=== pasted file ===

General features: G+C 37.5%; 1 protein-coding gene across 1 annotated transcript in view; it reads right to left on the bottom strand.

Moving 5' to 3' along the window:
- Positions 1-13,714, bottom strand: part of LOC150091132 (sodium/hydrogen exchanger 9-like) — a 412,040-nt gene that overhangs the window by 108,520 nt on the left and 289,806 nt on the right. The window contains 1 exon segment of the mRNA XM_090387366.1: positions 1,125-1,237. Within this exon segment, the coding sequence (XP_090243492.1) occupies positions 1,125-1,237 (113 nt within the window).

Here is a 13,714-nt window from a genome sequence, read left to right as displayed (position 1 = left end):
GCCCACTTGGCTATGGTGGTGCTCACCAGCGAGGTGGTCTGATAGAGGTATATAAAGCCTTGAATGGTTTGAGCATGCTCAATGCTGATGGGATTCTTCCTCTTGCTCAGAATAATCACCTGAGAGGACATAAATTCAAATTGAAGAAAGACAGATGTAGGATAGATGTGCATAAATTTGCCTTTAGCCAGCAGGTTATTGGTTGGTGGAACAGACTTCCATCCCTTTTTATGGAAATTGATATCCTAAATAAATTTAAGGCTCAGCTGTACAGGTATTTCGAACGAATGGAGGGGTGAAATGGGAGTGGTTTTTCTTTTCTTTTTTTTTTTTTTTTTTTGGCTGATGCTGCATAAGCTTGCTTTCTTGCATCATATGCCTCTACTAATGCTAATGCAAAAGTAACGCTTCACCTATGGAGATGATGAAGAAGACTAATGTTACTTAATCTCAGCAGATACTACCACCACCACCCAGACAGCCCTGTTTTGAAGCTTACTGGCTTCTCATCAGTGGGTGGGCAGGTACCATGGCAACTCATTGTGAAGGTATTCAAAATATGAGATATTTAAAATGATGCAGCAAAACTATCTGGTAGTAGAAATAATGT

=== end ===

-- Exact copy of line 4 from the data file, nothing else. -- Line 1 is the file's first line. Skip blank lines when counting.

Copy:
Here is a 13,714-nt window from a genome sequence, read left to right as displayed (position 1 = left end):